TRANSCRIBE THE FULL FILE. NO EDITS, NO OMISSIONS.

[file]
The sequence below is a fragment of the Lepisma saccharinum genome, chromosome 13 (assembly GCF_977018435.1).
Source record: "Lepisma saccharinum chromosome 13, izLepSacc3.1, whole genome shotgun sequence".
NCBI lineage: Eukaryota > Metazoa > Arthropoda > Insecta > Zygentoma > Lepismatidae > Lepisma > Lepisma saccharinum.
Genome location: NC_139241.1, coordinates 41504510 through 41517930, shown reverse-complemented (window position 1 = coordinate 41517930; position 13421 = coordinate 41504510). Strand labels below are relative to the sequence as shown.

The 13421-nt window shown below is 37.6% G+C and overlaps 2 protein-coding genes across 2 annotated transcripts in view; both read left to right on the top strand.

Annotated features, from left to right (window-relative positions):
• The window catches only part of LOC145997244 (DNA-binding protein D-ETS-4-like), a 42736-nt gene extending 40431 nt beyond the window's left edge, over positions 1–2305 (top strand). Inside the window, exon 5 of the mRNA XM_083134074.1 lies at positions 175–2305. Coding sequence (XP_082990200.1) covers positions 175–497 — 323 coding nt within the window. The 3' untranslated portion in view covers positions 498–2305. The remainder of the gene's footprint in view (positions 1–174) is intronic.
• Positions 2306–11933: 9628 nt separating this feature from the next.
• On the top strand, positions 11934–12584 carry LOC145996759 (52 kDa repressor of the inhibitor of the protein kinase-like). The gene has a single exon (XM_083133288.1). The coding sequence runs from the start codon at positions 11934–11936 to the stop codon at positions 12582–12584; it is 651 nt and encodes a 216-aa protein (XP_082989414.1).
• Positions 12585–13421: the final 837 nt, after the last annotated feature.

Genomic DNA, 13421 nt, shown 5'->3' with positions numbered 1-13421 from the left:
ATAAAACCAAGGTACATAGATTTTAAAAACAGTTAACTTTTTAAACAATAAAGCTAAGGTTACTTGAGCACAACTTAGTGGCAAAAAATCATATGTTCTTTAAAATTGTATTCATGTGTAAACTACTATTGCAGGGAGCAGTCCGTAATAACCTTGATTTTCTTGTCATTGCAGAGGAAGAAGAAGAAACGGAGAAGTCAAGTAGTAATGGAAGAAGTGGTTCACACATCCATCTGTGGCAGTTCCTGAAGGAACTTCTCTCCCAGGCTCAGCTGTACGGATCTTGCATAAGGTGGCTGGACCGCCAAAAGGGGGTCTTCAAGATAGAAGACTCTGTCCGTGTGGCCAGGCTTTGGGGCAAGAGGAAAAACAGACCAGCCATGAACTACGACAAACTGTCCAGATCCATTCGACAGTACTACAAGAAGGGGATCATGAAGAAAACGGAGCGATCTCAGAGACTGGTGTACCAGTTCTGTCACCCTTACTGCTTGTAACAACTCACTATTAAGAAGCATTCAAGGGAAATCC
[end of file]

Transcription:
The sequence below is a fragment of the Lepisma saccharinum genome, chromosome 13 (assembly GCF_977018435.1).
Source record: "Lepisma saccharinum chromosome 13, izLepSacc3.1, whole genome shotgun sequence".
NCBI lineage: Eukaryota > Metazoa > Arthropoda > Insecta > Zygentoma > Lepismatidae > Lepisma > Lepisma saccharinum.
Genome location: NC_139241.1, coordinates 41504510 through 41517930, shown reverse-complemented (window position 1 = coordinate 41517930; position 13421 = coordinate 41504510). Strand labels below are relative to the sequence as shown.

The 13421-nt window shown below is 37.6% G+C and overlaps 2 protein-coding genes across 2 annotated transcripts in view; both read left to right on the top strand.

Annotated features, from left to right (window-relative positions):
• The window catches only part of LOC145997244 (DNA-binding protein D-ETS-4-like), a 42736-nt gene extending 40431 nt beyond the window's left edge, over positions 1–2305 (top strand). Inside the window, exon 5 of the mRNA XM_083134074.1 lies at positions 175–2305. Coding sequence (XP_082990200.1) covers positions 175–497 — 323 coding nt within the window. The 3' untranslated portion in view covers positions 498–2305. The remainder of the gene's footprint in view (positions 1–174) is intronic.
• Positions 2306–11933: 9628 nt separating this feature from the next.
• On the top strand, positions 11934–12584 carry LOC145996759 (52 kDa repressor of the inhibitor of the protein kinase-like). The gene has a single exon (XM_083133288.1). The coding sequence runs from the start codon at positions 11934–11936 to the stop codon at positions 12582–12584; it is 651 nt and encodes a 216-aa protein (XP_082989414.1).
• Positions 12585–13421: the final 837 nt, after the last annotated feature.

Genomic DNA, 13421 nt, shown 5'->3' with positions numbered 1-13421 from the left:
ATAAAACCAAGGTACATAGATTTTAAAAACAGTTAACTTTTTAAACAATAAAGCTAAGGTTACTTGAGCACAACTTAGTGGCAAAAAATCATATGTTCTTTAAAATTGTATTCATGTGTAAACTACTATTGCAGGGAGCAGTCCGTAATAACCTTGATTTTCTTGTCATTGCAGAGGAAGAAGAAGAAACGGAGAAGTCAAGTAGTAATGGAAGAAGTGGTTCACACATCCATCTGTGGCAGTTCCTGAAGGAACTTCTCTCCCAGGCTCAGCTGTACGGATCTTGCATAAGGTGGCTGGACCGCCAAAAGGGGGTCTTCAAGATAGAAGACTCTGTCCGTGTGGCCAGGCTTTGGGGCAAGAGGAAAAACAGACCAGCCATGAACTACGACAAACTGTCCAGATCCATTCGACAGTACTACAAGAAGGGGATCATGAAGAAAACGGAGCGATCTCAGAGACTGGTGTACCAGTTCTGTCACCCTTACTGCTTGTAACAACTCACTATTAAGAAGCATTCAAGGGAAATCC